The Failed: Not every console was a hit

The Failed: Not every console was a hit
"There were too few games": Hardly any explanation should be as plausible as to why a console ultimately flopped. After all, no matter how advanced the technology and no matter how promising a concept - if there aren't enough games for a platform in the end, nobody benefits. Even the experienced industry giant Nintendo was overwhelmed with this golden rule when it entered the market in 1996 with the Nintendo 64. The console was by no means a flop, but the Japanese lost their supremacy that they believed to be certain to the then newcomer Sony and its first Playstation. The main reason: The outdated module technology of the N64 unnecessarily restricted game developers, which is why especially experienced role-playing game manufacturers such as Squaresoft (Final Fantasy) or Enix (Dragon Quest) switched camps and preferred to produce for Sony's CD console.

Fortunately, Nintendo always had enough stamina, was able to easily stay afloat thanks to exemplary sales in the handheld sector and almost completely recovered at the latest with Wii and Switch. But our next case already shows that such a competition can also turn out very differently ...

Table of contents

Page 1 The failed ones: Not every console was a hit - Page 1 1.1 Out of breath 1.2 Never had a real chance 1.3 Atari's desperate attempts to return to market leadership 1.4 The one doomed to failure Rebellion Page 2 The Failed: Not Every Console Was a Hit - Page 2 2.1 Nothing Half And Nothing Whole 2.2 Death Through Innovation 2.3 The Biggest Air Bubble Of All Time 2.4 Well-Meant Is Still Lost 2.5 From Mass Market Grave To Collector's Hit Page 3 Picture Gallery Closed "The failed ones: Not every console was a hit" Aufklappen

No more breath

Sega was once one of the most popular console manufacturers, even if the Japanese constantly had to accept new failures. The Mega Drive, which is coveted both in Europe and the USA, was not a big hit in the Far East, for example, while the other way around, the Saturn stayed like lead on the shelves in this country. The 3DO already shone in 1993 with fully textured polygon games like Total Eclipse and thus came the PlayStation a year earlier. (1) Source: media agency plassma

Nevertheless, Sega did not want to give up so quickly and drew his last trump card with the Dreamcast. The console appeared in Japan at the end of 1998 and, in terms of technology, beat all competitors available to date by far. Unfortunately, it wasn't released for the western market until a year later, and the time advantage was gone. In the meantime, Sony had officially announced the Playstation 2 and enticed with a revolutionary feature at the time that turned out to be a real game changer: The black box was able to play DVD films - in contrast to the Dreamcast, on which an exotic GD-ROM Drive was used.

Because Sega did not understand how to bring the Dreamcast to men and women with striking slogans, the manufacturer lost again to the concentrated marketing power of Sony and a little later to Microsoft and the first Xbox . Even the numerous hits from Power Stone to Crazy Taxi to Shenmue, which could originally only be played on the Dreamcast, did not prevent Sega from saying goodbye as a hardware manufacturer and concentrating on developing games in the future.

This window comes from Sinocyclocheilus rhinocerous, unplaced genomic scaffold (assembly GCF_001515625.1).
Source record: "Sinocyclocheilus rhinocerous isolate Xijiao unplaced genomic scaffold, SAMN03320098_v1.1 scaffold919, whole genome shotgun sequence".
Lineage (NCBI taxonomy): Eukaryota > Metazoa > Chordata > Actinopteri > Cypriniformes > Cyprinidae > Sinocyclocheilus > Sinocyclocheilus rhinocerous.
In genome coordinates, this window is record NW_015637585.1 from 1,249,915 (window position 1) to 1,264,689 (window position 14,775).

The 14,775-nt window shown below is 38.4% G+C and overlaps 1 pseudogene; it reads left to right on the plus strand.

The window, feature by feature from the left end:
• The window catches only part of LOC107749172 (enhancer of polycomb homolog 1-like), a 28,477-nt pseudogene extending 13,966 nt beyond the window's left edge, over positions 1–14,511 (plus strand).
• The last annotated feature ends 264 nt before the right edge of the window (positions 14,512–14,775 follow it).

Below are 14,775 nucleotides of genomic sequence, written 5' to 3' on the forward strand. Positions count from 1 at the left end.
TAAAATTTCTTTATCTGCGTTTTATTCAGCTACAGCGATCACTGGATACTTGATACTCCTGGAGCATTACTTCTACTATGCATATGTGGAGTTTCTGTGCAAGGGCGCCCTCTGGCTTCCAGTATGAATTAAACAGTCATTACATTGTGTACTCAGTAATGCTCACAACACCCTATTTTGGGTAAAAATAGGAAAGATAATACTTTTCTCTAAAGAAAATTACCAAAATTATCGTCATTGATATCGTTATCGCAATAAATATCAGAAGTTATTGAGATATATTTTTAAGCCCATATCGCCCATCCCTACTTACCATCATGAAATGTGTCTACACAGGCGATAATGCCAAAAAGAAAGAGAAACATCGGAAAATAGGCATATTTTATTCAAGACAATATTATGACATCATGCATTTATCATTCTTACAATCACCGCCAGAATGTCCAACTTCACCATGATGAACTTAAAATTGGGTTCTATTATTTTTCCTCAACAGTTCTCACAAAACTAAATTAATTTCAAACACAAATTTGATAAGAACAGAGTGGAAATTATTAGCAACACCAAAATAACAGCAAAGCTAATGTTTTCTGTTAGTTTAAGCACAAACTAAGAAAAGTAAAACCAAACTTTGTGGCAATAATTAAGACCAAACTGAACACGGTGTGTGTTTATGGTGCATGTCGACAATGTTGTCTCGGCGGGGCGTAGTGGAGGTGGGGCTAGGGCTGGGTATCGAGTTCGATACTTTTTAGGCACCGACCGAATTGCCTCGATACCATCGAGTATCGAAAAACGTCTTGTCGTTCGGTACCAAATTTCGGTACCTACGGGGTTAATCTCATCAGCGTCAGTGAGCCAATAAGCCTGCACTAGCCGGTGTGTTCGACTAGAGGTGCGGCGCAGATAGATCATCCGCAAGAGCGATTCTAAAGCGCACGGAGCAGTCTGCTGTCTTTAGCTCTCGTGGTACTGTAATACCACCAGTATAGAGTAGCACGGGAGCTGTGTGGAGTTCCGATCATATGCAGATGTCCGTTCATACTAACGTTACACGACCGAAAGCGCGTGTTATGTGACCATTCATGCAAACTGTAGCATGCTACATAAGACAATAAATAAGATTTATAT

Never had a real chance

Our next candidate has gone through a similar career to Sega, only that he accomplished the feat with one and not three consoles. We're talking about NEC and the PC Engine: The device appeared in 1987 in the midst of the change from the 8-bit to the 16-bit generation and was able to keep up with the Mega Drive that followed a year later, both graphically and musically. Thanks to capable developers like Hudson, Namco and Irem, the console benefited from extremely impressive arcade adaptations, including R-Type, Galaga 88 and Mr. Heli.

The PC engine achieved cult status among video game freaks, especially in Germany. This was mainly due to the extensive coverage of the games magazines Aktueller Markt (ASM for short) and Power Play, which tested all the important PC engine highlights and honored strong games such as Gunhed or Final Match Tennis with exceptionally high ratings. In addition, a CD-ROM drive for the console followed in 1988. And even if the first CD titles such as Fighting Street were anything but perfect, fantastic game fun pearls such as Ys Book 1 & 2, Dracula X: Rondo of Blood or Seirei Senshi Spriggan inspired over the years.

Die Games for the 3DO were sold in both small jewel cases and nice-sized boxes. Source: media agency plassma

Now there was a really stupid catch to the whole thing: the PC Engine never appeared in Germany! First of all, NEC put the US release in the sand: There the console debuted under the name TurboGrafx only in mid-1989 and thus only a few weeks before the Mega Drive, with which NEC had completely gambled away the lead from Japan. On the other hand, the company invested far too much money in preproduction, which an article published by Gamasutra in 2014 explained in great detail. As a result, the NEC boardroom boomed at 750,000 units at the time of publication, so that there was hardly any money left for solid marketing. For these reasons, TurboGrafx flopped in the USA, and a subsequent publication in Europe was no longer possible. The console was officially only sold in individual countries such as England, France or Spain, but in the form of a carelessly marketed import. The summit of humiliation: Although many German game fans still have a big heart for the PC Engine due to the reporting in ASM and Power Play at the time, they were passed over again at the beginning of 2020. At this point in time, the successful mini version PC Engine CoreGrafx appeared, which combines almost all the important game highlights and is one of the most loving console replicas. The menu of the PC Engine Mini is literally bursting with brilliant games. Nevertheless, just like the original console, the device was never officially marketed in Germany. Source: media agency plassma

Atari's desperate attempts to return to market leadership

So far we have focused on consoles that enjoy a good reputation despite disappointing sales. However, this does not necessarily apply to the many attempts by the former industry pioneer Atari, who sawed himself to pieces within a decade. The first big blow came in 1982 when the management team made one nonsensical decision after another. Due to an overproduction of Atari 2600 modules as well as the rather tolerably improved successor Atari 5200, the US group made heavy losses. Marked by the related big video game crash, the Atari department for home computers and video game consoles was bought by the former Commodore boss Jack Tramiel.